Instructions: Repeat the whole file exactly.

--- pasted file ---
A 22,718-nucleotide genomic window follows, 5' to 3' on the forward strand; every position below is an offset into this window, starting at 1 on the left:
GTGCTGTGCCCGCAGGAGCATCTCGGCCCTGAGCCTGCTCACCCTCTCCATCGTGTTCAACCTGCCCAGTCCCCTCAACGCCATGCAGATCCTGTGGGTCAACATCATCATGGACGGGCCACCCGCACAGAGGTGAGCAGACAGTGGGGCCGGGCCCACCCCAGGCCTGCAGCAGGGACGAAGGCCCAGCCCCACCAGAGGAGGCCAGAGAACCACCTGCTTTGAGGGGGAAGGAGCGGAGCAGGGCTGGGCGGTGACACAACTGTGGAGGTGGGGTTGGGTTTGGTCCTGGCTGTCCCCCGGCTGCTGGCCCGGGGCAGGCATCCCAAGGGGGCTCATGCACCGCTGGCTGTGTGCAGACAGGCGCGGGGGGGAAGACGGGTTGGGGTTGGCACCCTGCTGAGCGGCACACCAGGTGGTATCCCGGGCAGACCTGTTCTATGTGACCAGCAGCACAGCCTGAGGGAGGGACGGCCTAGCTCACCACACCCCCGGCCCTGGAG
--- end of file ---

A 22,718-nucleotide genomic window follows, 5' to 3' on the forward strand; every position below is an offset into this window, starting at 1 on the left:
GTGCTGTGCCCGCAGGAGCATCTCGGCCCTGAGCCTGCTCACCCTCTCCATCGTGTTCAACCTGCCCAGTCCCCTCAACGCCATGCAGATCCTGTGGGTCAACATCATCATGGACGGGCCACCCGCACAGAGGTGAGCAGACAGTGGGGCCGGGCCCACCCCAGGCCTGCAGCAGGGACGAAGGCCCAGCCCCACCAGAGGAGGCCAGAGAACCACCTGCTTTGAGGGGGAAGGAGCGGAGCAGGGCTGGGCGGTGACACAACTGTGGAGGTGGGGTTGGGTTTGGTCCTGGCTGTCCCCCGGCTGCTGGCCCGGGGCAGGCATCCCAAGGGGGCTCATGCACCGCTGGCTGTGTGCAGACAGGCGCGGGGGGGAAGACGGGTTGGGGTTGGCACCCTGCTGAGCGGCACACCAGGTGGTATCCCGGGCAGACCTGTTCTATGTGACCAGCAGCACAGCCTGAGGGAGGGACGGCCTAGCTCACCACACCCCCGGCCCTGGAG